The sheer amount of grass throughout the cemetery:

The right side of the cemetery:

The left side of the cemetery:

Leonard and Holloway stones:

Leonards and Drakes:

Holloway stones:

Namesakes of the cemetery – Leonards

My brother trekking through the tall grass:

But alas, no Ramsdells. At least not that we could see through the overgrowth. Are they there with no stones? Are the stones there but buried under grass and bushes? Or was the interpretation of the burial location mistaken? Perhaps I need to buy a few more death certificates of Edgar’s siblings, or perhaps his wife, who died in Hanson. Maybe she was buried with him in Middleboro as well.

Thomastown Cemetery, Middleborough, MA


The Thomastown Cemetery was formed in 1806. It lies on Purchase Street, near the border of Carver, and is long and rectangular in shape, with a chain-link fence surrounding it. The cemetery is still in use, and has a wide variety of shapes and sizes for the monuments.

The visit was in part to seek further for the Middleboro Ramsdells, to no success.

However, it did boast several stones with one of my favorite symbols:

There are several versions of this symbol, but the most heavy-handed of them always make me smile. The finger pointing above is fairly blunt to begin with, but when a sign is included above the hand, as is the case here with Angeline, that says HEAVEN, it certainly brings home the point.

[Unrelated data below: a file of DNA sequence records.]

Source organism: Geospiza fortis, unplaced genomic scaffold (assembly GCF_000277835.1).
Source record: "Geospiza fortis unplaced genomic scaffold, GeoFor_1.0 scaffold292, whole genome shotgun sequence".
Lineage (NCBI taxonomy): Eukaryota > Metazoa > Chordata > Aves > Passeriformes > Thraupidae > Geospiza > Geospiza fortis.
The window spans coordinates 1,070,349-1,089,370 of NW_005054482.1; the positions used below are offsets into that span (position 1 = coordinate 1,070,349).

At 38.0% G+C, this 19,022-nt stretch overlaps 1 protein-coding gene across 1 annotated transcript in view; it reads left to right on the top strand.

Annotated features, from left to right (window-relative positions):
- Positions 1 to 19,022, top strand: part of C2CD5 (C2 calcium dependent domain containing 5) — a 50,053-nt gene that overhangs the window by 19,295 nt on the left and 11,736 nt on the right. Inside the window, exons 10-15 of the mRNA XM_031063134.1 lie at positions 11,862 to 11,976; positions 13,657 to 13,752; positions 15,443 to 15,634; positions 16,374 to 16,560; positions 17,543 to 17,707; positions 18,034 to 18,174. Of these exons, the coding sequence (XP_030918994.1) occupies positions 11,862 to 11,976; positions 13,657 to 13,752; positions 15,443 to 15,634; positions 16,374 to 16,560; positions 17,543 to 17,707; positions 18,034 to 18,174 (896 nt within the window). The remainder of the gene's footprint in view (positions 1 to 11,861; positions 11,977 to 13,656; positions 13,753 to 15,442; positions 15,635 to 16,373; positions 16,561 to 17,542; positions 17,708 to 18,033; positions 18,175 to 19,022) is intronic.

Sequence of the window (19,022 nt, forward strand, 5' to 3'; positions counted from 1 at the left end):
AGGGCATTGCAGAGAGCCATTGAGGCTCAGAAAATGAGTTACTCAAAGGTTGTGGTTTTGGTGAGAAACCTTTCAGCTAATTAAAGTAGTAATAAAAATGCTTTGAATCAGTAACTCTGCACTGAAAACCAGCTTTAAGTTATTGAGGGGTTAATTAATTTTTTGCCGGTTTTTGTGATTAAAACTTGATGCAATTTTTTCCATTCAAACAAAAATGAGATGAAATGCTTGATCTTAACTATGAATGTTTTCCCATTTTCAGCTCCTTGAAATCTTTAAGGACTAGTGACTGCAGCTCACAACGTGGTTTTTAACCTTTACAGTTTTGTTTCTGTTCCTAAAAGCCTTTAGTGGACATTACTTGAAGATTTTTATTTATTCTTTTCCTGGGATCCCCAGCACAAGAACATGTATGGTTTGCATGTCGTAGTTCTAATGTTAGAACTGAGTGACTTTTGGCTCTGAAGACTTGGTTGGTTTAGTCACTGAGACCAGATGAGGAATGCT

A few interesting symbols on some children’s stones:
Dove and broken stem flower

A very stark broken stem flower – life cut short

Sleeping lamb figure:

More Middleborough searches to follow…

Warrentown Cemetery, Middleborough, MA

Am on a mission to find the burial location of the Ramsdells of Middleboro, circa late 1700-1800s. I know one set (John and Sarah Ramsdell) are buried in Lakeville (a field trip for another day!) but thus far finding John’s parents Seth and Soviah, as well as John and Sarah’s children has been a difficult task. Middleboro records do not seem to list the burial location of John and Sarah’s son (another John), who married Maria Jones of Virginia. John and Maria had a large family, with several children who died in middle childhood – old enough, I hypothesize, for their own gravestones, thus warranting a family plot.